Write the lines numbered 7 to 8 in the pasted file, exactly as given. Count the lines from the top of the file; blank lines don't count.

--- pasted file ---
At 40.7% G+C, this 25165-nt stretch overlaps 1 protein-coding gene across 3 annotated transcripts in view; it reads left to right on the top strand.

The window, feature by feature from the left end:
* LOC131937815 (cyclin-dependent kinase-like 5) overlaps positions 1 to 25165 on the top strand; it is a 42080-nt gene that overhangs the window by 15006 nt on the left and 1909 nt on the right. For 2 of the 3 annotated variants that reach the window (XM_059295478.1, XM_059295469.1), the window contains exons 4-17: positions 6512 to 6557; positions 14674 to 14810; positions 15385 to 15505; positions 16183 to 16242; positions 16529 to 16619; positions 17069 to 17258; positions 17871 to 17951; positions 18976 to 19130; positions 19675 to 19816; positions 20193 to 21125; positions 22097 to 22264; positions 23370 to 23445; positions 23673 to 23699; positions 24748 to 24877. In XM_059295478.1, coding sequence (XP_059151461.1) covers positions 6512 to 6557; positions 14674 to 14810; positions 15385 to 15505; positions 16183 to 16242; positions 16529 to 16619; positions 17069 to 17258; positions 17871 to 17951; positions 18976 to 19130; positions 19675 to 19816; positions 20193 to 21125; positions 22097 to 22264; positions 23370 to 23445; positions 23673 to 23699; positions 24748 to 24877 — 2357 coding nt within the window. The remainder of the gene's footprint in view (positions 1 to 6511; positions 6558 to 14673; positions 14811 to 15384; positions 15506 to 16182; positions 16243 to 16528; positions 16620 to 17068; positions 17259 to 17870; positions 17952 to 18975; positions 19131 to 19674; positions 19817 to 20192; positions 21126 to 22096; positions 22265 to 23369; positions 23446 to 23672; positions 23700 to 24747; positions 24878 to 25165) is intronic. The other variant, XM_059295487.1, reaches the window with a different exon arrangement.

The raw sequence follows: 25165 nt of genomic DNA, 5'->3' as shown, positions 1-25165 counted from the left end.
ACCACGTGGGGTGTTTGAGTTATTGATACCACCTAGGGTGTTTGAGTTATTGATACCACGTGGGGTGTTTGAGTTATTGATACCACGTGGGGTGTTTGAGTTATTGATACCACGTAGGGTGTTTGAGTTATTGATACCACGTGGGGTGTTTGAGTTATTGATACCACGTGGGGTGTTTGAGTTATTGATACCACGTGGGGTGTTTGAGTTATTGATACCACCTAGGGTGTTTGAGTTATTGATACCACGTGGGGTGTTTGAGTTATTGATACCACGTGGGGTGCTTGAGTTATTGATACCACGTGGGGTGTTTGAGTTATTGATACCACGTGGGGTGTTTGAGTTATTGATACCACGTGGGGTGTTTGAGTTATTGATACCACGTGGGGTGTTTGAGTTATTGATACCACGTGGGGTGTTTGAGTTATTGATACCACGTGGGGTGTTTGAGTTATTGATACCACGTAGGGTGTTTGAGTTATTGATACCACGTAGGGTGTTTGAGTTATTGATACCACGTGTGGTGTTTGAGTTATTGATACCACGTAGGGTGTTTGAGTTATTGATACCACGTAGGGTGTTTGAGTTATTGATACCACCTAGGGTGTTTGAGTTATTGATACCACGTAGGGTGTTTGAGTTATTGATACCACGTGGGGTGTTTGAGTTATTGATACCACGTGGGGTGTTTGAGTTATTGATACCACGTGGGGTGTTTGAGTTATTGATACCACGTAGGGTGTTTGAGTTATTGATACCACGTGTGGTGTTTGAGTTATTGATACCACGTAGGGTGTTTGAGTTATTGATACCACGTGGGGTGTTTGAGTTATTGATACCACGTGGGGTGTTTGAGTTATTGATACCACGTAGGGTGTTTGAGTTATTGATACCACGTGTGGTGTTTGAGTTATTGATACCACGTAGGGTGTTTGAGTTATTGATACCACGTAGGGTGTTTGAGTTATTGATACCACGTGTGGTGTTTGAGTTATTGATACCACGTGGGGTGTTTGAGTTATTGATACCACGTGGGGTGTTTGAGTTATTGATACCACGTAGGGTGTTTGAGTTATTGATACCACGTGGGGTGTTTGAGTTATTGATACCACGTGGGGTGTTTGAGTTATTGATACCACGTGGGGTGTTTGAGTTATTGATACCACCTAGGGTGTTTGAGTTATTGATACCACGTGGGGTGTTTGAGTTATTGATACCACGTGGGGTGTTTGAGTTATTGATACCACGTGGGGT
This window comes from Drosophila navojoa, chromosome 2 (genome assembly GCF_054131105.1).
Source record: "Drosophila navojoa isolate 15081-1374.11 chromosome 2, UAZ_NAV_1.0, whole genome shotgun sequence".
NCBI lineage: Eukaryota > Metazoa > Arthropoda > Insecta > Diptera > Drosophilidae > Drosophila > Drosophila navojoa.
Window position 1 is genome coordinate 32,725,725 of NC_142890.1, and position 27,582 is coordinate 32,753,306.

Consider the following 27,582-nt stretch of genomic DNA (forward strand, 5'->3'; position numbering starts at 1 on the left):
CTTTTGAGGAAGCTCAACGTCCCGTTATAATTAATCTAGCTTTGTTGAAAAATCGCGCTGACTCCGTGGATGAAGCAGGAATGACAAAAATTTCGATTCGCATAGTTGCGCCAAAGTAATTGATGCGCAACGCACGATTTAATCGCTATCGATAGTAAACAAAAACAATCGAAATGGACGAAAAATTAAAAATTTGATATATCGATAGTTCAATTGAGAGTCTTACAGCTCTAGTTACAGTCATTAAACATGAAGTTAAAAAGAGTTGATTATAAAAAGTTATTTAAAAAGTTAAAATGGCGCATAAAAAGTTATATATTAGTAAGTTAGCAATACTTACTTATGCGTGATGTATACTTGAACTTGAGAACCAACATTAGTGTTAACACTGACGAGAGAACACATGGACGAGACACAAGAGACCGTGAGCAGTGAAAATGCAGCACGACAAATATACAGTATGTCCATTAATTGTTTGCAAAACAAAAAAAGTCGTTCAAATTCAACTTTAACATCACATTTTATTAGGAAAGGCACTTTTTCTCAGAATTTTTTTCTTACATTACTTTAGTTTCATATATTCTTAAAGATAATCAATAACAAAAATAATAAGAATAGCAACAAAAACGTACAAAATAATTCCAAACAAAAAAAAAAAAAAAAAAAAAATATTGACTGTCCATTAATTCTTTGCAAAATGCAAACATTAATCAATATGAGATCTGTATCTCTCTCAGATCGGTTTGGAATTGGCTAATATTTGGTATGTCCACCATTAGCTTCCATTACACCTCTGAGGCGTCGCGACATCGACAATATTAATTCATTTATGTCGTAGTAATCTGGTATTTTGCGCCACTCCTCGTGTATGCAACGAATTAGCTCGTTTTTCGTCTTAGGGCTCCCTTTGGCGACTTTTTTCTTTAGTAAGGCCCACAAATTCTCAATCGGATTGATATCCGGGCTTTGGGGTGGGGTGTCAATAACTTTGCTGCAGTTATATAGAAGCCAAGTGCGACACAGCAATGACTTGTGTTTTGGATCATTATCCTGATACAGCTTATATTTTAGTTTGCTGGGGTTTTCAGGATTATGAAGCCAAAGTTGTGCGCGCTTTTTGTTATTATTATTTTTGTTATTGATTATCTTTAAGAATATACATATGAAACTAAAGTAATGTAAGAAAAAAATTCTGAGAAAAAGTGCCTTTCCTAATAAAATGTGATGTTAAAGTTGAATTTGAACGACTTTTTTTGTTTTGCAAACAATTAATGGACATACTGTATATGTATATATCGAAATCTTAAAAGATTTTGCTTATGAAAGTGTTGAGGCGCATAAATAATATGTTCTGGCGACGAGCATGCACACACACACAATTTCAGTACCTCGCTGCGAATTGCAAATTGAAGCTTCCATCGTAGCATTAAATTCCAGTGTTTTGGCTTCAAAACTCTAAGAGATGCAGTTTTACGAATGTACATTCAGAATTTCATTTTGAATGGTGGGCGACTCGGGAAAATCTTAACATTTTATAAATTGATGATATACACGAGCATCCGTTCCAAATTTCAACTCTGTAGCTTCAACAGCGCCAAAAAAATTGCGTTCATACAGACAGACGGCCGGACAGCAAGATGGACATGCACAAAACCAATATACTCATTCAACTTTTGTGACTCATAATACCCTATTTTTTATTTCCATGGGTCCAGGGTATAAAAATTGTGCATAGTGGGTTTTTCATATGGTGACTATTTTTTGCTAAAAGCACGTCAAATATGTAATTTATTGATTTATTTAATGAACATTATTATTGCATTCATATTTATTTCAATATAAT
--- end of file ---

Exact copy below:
Source record: "Drosophila navojoa isolate 15081-1374.11 chromosome 2, UAZ_NAV_1.0, whole genome shotgun sequence".
NCBI lineage: Eukaryota > Metazoa > Arthropoda > Insecta > Diptera > Drosophilidae > Drosophila > Drosophila navojoa.